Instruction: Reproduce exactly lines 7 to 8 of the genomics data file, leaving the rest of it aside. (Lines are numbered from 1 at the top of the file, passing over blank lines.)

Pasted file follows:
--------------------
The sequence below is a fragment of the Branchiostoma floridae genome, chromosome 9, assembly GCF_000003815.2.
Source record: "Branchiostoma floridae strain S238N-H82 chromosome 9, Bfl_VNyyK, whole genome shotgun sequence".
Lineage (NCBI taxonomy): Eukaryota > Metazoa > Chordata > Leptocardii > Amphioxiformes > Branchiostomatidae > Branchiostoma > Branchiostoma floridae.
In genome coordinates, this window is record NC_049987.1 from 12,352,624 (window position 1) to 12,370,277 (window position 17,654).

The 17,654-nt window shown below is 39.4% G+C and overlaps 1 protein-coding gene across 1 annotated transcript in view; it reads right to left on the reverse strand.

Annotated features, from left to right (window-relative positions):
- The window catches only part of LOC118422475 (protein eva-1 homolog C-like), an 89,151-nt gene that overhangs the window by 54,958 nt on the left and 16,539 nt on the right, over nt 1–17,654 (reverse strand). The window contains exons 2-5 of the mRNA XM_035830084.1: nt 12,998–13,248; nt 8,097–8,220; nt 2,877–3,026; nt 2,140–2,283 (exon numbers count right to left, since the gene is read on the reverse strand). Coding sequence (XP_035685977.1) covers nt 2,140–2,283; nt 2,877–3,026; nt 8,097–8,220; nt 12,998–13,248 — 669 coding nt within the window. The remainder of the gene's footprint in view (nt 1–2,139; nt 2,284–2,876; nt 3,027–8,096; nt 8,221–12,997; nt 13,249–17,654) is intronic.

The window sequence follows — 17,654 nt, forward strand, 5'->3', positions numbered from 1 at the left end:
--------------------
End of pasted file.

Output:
- The window catches only part of LOC118422475 (protein eva-1 homolog C-like), an 89,151-nt gene that overhangs the window by 54,958 nt on the left and 16,539 nt on the right, over nt 1–17,654 (reverse strand). The window contains exons 2-5 of the mRNA XM_035830084.1: nt 12,998–13,248; nt 8,097–8,220; nt 2,877–3,026; nt 2,140–2,283 (exon numbers count right to left, since the gene is read on the reverse strand). Coding sequence (XP_035685977.1) covers nt 2,140–2,283; nt 2,877–3,026; nt 8,097–8,220; nt 12,998–13,248 — 669 coding nt within the window. The remainder of the gene's footprint in view (nt 1–2,139; nt 2,284–2,876; nt 3,027–8,096; nt 8,221–12,997; nt 13,249–17,654) is intronic.

The window sequence follows — 17,654 nt, forward strand, 5'->3', positions numbered from 1 at the left end: